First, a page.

Life is Beautiful

Year: 1997
Director: Roberto Benigni
Writer: Roberto Benigni
Cast: Roberto Benigni
One of those films people routinely award Most Undeserved Best Picture, an accolade generally assumed to be the result of collective madness on the part of Academy voters. It might have something to do with Benigni's notoriously emotional outburst when he accepted his award (eclipsed a few years later by Halle Berry's Oscar screeching for Monster's Ball).

Although if we're all honest, it was a dead cert; in a country with as much Holocaust angst as the US, and a town with such a strong, high profile and powerful Jewish community as Hollywood, anything to do with the suffering of Holocaust inmates is a shoe-in for some sort of critical praise.

And I have to agree I can see the artistic merit behind the idea. It features the biggest plot turnaround since (or before) From Dusk Till Dawn, completely out of left field. You think you're watching a comedy about the romance and sweetness of falling in love in wartime Italy, suddenly your fast forwarded to the romantic clown Guido (Benigni), his wife and child all living happily before being shipped away to a concentration camp.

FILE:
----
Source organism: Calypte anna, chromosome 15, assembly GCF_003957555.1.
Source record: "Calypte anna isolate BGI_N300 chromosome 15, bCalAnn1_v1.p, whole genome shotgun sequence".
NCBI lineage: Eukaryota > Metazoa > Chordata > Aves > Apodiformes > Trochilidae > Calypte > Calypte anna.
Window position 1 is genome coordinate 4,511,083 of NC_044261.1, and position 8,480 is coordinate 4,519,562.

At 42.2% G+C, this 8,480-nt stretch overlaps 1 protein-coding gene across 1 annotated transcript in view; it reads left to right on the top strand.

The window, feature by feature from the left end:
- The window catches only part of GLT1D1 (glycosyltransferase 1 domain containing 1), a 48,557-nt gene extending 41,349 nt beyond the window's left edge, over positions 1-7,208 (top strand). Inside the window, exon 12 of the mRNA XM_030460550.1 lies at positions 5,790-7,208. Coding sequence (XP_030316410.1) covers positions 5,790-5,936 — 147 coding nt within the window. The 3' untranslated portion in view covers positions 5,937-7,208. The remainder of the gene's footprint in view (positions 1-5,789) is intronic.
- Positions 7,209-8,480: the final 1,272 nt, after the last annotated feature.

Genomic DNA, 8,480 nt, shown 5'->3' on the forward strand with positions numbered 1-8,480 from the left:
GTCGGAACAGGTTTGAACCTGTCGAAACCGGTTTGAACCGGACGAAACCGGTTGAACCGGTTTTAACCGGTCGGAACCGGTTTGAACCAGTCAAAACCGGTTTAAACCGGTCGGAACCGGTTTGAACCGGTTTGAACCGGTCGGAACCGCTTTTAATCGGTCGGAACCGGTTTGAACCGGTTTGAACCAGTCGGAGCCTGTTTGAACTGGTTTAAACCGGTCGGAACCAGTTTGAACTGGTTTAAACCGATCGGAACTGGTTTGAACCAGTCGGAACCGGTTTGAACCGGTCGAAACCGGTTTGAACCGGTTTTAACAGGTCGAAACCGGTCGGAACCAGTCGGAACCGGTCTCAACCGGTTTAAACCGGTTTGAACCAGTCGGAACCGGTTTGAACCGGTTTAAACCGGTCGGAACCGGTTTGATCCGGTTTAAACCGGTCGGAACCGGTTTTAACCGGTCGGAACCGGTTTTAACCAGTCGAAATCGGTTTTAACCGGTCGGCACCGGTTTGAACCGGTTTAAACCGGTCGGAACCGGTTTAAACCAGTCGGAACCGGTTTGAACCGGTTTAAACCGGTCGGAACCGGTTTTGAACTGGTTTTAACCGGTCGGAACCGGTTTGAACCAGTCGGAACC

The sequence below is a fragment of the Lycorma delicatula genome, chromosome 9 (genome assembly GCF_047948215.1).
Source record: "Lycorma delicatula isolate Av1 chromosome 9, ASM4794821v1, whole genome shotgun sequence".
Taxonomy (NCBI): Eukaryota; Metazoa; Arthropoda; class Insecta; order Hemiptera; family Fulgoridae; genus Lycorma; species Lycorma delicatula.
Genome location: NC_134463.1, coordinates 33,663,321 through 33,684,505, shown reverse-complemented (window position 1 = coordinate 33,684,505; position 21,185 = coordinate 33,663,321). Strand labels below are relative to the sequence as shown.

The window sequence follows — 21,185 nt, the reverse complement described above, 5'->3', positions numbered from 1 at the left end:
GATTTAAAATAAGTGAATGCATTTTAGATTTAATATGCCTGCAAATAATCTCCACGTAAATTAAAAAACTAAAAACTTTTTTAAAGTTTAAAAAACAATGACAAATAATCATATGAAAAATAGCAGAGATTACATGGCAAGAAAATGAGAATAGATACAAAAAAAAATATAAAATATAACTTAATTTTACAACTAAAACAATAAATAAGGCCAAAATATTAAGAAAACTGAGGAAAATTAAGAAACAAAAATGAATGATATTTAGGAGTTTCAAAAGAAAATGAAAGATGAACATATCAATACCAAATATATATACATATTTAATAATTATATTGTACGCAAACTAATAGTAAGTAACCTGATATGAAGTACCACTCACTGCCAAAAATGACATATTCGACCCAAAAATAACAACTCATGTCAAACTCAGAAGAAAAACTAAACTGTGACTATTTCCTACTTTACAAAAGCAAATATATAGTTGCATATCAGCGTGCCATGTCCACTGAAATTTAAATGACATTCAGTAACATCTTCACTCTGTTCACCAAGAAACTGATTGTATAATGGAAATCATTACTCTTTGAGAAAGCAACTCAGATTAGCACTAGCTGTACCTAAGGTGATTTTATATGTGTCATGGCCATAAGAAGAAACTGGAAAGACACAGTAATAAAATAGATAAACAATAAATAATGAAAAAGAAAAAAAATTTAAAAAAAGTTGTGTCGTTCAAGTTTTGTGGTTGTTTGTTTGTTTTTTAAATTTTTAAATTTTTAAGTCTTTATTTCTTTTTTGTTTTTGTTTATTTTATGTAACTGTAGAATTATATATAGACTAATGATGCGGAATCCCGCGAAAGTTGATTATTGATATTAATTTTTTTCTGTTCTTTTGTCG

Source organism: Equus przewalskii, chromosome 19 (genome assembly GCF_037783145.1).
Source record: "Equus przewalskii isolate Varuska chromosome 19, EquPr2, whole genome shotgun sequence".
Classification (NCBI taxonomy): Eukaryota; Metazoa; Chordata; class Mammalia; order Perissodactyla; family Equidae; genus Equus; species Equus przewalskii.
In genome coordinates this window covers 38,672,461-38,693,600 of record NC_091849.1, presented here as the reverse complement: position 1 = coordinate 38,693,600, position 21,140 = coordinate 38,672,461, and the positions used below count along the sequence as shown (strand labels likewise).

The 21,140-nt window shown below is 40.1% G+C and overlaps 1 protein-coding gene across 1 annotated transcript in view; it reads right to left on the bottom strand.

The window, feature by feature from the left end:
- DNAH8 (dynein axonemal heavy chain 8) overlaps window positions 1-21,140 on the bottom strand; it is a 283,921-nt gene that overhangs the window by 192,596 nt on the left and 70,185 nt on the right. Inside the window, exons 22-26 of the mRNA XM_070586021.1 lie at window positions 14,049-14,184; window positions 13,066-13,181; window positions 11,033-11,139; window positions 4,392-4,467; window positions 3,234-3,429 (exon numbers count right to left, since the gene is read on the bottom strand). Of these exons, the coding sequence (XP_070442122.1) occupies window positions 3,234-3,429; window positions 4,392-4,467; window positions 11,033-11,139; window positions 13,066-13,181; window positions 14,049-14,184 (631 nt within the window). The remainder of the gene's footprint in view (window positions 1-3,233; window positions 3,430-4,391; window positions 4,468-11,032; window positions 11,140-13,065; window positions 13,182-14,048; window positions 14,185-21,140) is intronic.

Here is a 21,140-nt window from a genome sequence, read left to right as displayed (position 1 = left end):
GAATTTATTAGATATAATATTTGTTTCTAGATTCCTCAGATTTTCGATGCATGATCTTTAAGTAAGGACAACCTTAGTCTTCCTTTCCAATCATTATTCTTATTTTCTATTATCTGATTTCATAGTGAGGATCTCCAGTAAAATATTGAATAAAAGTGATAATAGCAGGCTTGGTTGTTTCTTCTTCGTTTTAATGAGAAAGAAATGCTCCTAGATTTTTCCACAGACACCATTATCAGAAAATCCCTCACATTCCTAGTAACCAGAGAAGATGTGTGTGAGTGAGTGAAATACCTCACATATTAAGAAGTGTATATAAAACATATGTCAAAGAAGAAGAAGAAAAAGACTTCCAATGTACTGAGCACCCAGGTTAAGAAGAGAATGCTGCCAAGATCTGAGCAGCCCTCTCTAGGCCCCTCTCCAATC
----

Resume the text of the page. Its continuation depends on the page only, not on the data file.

When most of us would come undone, Guido - fully aware of what's going on - proceeds to make the whole thing out to be a game for his son, who as a result never has any idea that they're in a forced labour camp earmarked for mass slaughter.

That's where the magic lies, a man's irrepressible spirit for make believe, one which shields his son from the most horrible truth of the 20th century, even when it costs him his life (which I might add I didn't see as the dodgy DVD I was watching packed up the last five minutes - I had to go on the internet and look for spoilers).

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